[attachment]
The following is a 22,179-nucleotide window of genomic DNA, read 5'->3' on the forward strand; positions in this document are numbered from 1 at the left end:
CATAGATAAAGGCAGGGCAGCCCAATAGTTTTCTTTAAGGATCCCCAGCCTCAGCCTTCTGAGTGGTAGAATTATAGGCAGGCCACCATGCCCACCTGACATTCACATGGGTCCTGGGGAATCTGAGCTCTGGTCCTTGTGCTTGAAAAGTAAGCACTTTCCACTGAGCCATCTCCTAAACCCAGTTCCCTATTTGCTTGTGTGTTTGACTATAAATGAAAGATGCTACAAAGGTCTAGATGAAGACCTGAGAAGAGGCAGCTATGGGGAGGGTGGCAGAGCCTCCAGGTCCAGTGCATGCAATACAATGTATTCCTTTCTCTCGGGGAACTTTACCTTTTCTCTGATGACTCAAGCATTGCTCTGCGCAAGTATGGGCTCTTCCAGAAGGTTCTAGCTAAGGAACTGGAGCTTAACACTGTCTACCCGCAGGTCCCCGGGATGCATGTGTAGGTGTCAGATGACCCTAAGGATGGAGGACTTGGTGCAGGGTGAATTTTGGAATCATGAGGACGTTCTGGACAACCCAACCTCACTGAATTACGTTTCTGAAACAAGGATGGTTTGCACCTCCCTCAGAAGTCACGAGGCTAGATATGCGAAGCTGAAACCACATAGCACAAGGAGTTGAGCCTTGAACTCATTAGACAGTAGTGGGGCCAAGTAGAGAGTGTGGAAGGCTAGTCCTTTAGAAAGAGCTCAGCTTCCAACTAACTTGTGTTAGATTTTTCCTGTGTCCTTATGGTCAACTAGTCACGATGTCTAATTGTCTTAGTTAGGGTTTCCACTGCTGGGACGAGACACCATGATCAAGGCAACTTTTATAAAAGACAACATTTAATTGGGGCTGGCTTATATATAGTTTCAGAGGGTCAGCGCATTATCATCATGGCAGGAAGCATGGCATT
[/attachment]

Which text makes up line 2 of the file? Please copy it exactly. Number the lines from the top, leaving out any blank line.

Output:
CATAGATAAAGGCAGGGCAGCCCAATAGTTTTCTTTAAGGATCCCCAGCCTCAGCCTTCTGAGTGGTAGAATTATAGGCAGGCCACCATGCCCACCTGACATTCACATGGGTCCTGGGGAATCTGAGCTCTGGTCCTTGTGCTTGAAAAGTAAGCACTTTCCACTGAGCCATCTCCTAAACCCAGTTCCCTATTTGCTTGTGTGTTTGACTATAAATGAAAGATGCTACAAAGGTCTAGATGAAGACCTGAGAAGAGGCAGCTATGGGGAGGGTGGCAGAGCCTCCAGGTCCAGTGCATGCAATACAATGTATTCCTTTCTCTCGGGGAACTTTACCTTTTCTCTGATGACTCAAGCATTGCTCTGCGCAAGTATGGGCTCTTCCAGAAGGTTCTAGCTAAGGAACTGGAGCTTAACACTGTCTACCCGCAGGTCCCCGGGATGCATGTGTAGGTGTCAGATGACCCTAAGGATGGAGGACTTGGTGCAGGGTGAATTTTGGAATCATGAGGACGTTCTGGACAACCCAACCTCACTGAATTACGTTTCTGAAACAAGGATGGTTTGCACCTCCCTCAGAAGTCACGAGGCTAGATATGCGAAGCTGAAACCACATAGCACAAGGAGTTGAGCCTTGAACTCATTAGACAGTAGTGGGGCCAAGTAGAGAGTGTGGAAGGCTAGTCCTTTAGAAAGAGCTCAGCTTCCAACTAACTTGTGTTAGATTTTTCCTGTGTCCTTATGGTCAACTAGTCACGATGTCTAATTGTCTTAGTTAGGGTTTCCACTGCTGGGACGAGACACCATGATCAAGGCAACTTTTATAAAAGACAACATTTAATTGGGGCTGGCTTATATATAGTTTCAGAGGGTCAGCGCATTATCATCATGGCAGGAAGCATGGCATT